Zero Tolerance: according to new study there is no safe alcohol level

Even occasionally a glass of wine or beer increases the risk of health problems and dying, according to a major study on drinking in 195 countries that attribute 2.8 million premature deaths worldwide every year to beverage. "There is no safe alcohol level," says Max Griswold, researcher at the Institute for Health Metrics and Evaluation in Seattle, Washington and lead author of a consortium of more than 500 experts.

Despite recent research showing that mild to moderate drinking reduces heart disease, the new study found that alcohol consumption is more likely than harmless. "The protective effect of alcohol was offset by the risks," Griswold told AFP when summarizing the results, published in medical journal The Lancet on Friday. "In general, the health risks of alcohol increased in line with the daily consumption," he added.

Compared to abstinence, a "standard drink" – 10 grams of alcohol, equivalent to a small beer, a glass of wine or a strong drink – per day, for example, increases the chance of developing at least one of the twenty health problems by about half a percent , the researchers reported. Looked at one way, it seems a small increase: 914 out of 100,000 teetotallers will encounter these problems, compared with 918 people who drink seven times a week.
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"But at the global level, that extra 0.5 percent risk among drinkers (once a day) is equivalent to about 100,000 additional deaths per year," said senior author Emmanuela Gakidou, a professor at the University of Washington and a director at the Institute for Health Metrics and Evaluation. "These are excessive deaths, in other words, that can be avoided," she told AFP.
The risk climbs in a steep "J-curve", according to the study. On average, two glasses a day, for example, translated into a 7.0 percent increase in illness and injury compared with those who opt for abstinence. With five "units" of alcohol per day, the chances of serious consequences jump by 37 percent. The "less is better, none is the best" with the years-long position of the World Health Organization, but is at odds with many national guidelines, especially in the developed world.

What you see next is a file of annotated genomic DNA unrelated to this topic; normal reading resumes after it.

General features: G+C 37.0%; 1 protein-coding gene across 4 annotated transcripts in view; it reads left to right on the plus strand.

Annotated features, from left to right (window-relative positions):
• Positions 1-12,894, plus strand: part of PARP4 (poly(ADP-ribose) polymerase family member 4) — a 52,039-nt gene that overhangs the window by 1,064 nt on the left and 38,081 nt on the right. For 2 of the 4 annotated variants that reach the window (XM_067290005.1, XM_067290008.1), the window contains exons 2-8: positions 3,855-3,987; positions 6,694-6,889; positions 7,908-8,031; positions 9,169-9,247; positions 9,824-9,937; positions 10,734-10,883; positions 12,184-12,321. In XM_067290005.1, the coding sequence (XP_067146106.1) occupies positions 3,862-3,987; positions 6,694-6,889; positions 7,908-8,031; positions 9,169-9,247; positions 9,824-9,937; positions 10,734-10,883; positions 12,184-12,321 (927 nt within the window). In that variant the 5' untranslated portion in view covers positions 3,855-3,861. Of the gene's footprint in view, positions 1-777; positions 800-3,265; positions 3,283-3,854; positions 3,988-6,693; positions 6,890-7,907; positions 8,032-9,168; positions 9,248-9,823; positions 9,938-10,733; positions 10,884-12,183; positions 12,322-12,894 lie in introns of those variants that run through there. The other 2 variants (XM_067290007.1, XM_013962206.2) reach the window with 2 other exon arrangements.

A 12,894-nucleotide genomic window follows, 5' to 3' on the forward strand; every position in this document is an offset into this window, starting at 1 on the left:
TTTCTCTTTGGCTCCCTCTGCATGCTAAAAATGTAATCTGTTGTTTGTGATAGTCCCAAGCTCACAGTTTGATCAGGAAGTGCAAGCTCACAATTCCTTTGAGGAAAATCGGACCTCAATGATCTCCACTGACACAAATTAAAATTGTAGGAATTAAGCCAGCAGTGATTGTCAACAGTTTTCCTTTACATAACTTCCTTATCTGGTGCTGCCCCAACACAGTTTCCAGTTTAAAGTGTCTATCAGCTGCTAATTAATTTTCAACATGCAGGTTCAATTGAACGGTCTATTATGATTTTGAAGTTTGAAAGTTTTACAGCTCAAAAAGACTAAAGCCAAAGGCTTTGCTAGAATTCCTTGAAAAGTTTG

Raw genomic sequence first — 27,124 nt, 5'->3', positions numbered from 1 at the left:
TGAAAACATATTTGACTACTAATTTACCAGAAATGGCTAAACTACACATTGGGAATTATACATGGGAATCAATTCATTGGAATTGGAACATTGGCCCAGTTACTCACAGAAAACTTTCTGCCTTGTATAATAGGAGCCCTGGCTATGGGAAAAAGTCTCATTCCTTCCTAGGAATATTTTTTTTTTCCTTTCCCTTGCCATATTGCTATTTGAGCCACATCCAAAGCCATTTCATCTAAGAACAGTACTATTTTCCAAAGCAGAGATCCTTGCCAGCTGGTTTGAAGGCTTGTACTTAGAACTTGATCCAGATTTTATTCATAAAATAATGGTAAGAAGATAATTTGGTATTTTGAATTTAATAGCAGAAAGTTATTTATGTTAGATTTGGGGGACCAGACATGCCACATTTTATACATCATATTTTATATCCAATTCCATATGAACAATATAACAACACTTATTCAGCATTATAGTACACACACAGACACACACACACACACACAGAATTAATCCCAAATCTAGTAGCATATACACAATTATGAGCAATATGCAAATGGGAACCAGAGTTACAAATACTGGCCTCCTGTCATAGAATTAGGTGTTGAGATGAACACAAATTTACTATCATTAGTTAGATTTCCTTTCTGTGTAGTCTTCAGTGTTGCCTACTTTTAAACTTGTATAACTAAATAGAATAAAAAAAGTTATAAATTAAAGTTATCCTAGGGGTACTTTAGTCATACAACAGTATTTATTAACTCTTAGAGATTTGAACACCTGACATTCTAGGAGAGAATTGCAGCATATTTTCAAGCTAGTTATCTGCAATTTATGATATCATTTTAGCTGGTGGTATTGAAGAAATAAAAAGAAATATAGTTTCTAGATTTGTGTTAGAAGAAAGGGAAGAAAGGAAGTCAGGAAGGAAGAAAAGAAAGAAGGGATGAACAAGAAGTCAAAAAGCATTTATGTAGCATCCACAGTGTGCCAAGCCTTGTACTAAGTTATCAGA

For example, the UK health authority does not suggest more than 14 drinks a week "to keep the health risks of alcohol to a low level". "There is always a delay between the publication of new evidence and the modification and approval of revised guidelines," said Gakidou, who himself admitted an "occasional drinker". "The evidence shows what the evidence shows, and I – like 2.4 billion other people on the planet who also use alcohol – must take it seriously."

Overall, drinking was the seventh leading risk factor for premature death and disease in 2016, accounting for just over two percent of deaths in women and nearly seven percent in men. The top six killers are high blood pressure, smoking, low birth weight and premature delivery, high blood sugar (diabetes), obesity and pollution. But in the 15-49 age group alcohol emerged as the most lethal factor, responsible for more than 12 percent of men's deaths, the study discovered.

The main causes of alcohol-related deaths in this age group were tuberculosis, traffic injuries and "self-harm", mainly suicide. King & # 39; s College London professor Robyn Burton, who did not participate in the study, described it as "the most comprehensive estimate of the global burden of alcohol consumption so far." The study of the effects stemmed from more than 600 previous studies, while a country-by-country increase in prevalence – the percentage of men and women who drink and how much they consume – came from another 700. Both were based on new methods that compensated for the shortcomings of previous efforts.

Among men, drinking alcohol was the most widespread in Denmark in 2016 (97 percent), along with Norway, Argentina, Germany and Poland (94 percent). South Korean men took the lead in Asia: 91 percent hit the bottle at least once. Among the women, Danes also scored first (95 percent), followed by Norway (91 percent), Germany and Argentina (90 percent) and New Zealand (89 percent). However, the biggest drinkers were found elsewhere.

Romanian men who take part, on average, overthrew eight drinks a day, with Portugal, Luxembourg, Lithuania and Ukraine just behind seven "units" per day. Ukrainian women who drink, had their own class and spent more than four glasses or shots every 24 hours, followed by Andorra, Luxembourg, Belarus, Sweden, Denmark, Ireland and Great Britain, all on average about three a day.

The most austere nations were those with a majority of Muslims.

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